King’s Landing isn’t even run by the small council anymore. Or maybe it is. Like I said, we don’t actually get a sense of the governing here. But the cumulative sense over the past season is the sparrows could put up a decent resistance, and they have hostages. Excuse me, penitents, or impenitents as the case may be. The queen mother can’t even leave her own castle, and I realize that sounds like first-world problems, but it still goes to show how precarious the situation is outside. And while the High Sparrow is an infuriating demagogue, it is somewhat enjoyable to see this religious check on the power of the throne. They’re the twin pillars of the world, Cersei tells Tommen via the High Sparrow. Except they’re not twins. The crown has no check on faith. Or does it? The crown has the money and the weapons and the soldiers. This reminds me of Varys’ riddle to Tyrion about the king, the priest, the rich man, and the sellsword.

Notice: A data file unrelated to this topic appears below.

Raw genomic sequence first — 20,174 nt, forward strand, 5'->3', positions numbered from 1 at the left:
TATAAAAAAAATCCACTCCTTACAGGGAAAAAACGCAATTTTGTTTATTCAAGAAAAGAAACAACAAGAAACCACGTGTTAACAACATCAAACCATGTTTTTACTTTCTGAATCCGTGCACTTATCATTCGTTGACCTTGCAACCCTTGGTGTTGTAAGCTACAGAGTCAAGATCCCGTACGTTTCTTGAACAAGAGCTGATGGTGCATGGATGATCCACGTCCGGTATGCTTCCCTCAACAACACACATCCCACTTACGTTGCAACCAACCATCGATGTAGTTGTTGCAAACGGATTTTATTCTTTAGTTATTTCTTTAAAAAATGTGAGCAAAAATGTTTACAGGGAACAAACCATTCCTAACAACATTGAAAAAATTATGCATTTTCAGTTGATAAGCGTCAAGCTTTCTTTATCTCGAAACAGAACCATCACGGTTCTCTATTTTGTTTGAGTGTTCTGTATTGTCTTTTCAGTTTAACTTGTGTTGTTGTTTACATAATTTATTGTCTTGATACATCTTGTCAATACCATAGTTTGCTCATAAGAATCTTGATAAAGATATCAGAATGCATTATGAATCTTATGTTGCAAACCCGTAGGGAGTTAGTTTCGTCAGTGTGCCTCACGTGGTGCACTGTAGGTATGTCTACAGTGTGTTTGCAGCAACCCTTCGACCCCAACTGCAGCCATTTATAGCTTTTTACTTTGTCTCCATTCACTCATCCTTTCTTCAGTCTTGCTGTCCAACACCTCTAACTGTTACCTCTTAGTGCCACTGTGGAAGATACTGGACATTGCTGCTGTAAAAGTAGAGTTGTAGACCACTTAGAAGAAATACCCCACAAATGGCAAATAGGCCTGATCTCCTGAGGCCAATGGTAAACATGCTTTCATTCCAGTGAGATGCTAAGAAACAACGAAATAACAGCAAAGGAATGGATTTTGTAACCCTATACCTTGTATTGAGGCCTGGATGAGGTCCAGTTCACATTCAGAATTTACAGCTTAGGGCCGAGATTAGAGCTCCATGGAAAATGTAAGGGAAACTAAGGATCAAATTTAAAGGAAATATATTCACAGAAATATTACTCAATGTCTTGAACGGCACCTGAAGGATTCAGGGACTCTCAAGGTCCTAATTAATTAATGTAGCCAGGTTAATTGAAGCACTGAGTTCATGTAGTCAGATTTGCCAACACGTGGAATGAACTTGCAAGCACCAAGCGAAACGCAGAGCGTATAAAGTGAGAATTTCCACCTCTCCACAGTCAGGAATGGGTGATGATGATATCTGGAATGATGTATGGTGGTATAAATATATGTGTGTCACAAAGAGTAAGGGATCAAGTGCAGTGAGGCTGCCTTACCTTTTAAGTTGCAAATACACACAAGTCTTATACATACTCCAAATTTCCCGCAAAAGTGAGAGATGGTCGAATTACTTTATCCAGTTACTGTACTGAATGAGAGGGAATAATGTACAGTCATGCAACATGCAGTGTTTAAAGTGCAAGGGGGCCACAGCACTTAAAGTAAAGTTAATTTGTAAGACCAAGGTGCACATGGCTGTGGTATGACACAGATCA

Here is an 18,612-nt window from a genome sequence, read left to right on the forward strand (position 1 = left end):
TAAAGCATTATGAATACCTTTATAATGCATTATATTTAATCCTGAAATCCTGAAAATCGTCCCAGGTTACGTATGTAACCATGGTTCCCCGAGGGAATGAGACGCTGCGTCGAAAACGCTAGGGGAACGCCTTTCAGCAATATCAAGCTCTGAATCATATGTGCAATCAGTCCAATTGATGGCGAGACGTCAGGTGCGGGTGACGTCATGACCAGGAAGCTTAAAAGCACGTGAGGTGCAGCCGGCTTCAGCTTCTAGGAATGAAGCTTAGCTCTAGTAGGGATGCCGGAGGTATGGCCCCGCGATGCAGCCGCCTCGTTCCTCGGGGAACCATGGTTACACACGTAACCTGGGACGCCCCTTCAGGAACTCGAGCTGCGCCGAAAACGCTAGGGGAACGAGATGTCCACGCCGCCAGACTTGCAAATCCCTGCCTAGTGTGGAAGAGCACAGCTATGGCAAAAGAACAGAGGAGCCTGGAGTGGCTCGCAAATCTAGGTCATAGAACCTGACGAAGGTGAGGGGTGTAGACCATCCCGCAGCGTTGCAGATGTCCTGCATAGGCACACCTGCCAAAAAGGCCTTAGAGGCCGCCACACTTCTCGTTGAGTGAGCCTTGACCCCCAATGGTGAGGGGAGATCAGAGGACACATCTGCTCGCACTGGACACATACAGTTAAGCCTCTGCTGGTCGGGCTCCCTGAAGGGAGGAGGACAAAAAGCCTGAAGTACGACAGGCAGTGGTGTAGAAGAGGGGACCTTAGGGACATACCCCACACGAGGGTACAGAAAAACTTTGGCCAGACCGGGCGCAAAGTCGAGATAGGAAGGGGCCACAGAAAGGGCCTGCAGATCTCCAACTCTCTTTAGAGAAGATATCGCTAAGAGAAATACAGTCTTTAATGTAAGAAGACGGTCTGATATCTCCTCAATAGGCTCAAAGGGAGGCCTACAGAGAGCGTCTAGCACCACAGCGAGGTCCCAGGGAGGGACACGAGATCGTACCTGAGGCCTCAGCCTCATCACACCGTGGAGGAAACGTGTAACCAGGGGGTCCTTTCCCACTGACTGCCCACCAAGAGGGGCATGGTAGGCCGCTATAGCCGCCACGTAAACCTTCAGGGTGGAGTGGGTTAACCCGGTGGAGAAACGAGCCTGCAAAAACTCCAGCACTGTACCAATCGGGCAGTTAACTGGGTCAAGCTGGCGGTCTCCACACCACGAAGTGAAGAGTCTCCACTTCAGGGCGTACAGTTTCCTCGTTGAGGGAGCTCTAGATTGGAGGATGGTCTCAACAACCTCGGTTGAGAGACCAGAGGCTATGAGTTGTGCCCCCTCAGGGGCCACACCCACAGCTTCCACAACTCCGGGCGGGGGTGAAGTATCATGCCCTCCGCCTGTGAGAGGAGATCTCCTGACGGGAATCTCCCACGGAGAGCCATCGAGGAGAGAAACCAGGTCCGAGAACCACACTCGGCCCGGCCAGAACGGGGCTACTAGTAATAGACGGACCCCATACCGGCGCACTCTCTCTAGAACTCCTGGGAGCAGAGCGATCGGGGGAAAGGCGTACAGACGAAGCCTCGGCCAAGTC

But once again King Tommen squares off with the sparrows, and once again Tommen is easily defused. In fact, such a good-natured boy might actually be buying what the High Sparrow’s selling. Not to the extent that he’ll cut a wheel in his head any time soon, but he’s been brought up to appreciate the words of the gods. And here’s this holy man telling him, “There’s so much good in all of us. The best we can do is help each other bring it out.” What would Joffrey do? He’d have the Hound kill the High Sparrow well before he got to that line, come what may. But Tommen tries talking and listening, and he finds wisdom in the High Sparrow’s words. He doesn’t seem to realize he’s playing the game. Overthrowing the monarchy of King’s Landing, or at least resisting it, might be better in the long run for the citizens of the city. But religion is another governing structure, and one that appears to be just as arbitrarily despotic. They haven’t broken with tradition. They’ve just traded one for another.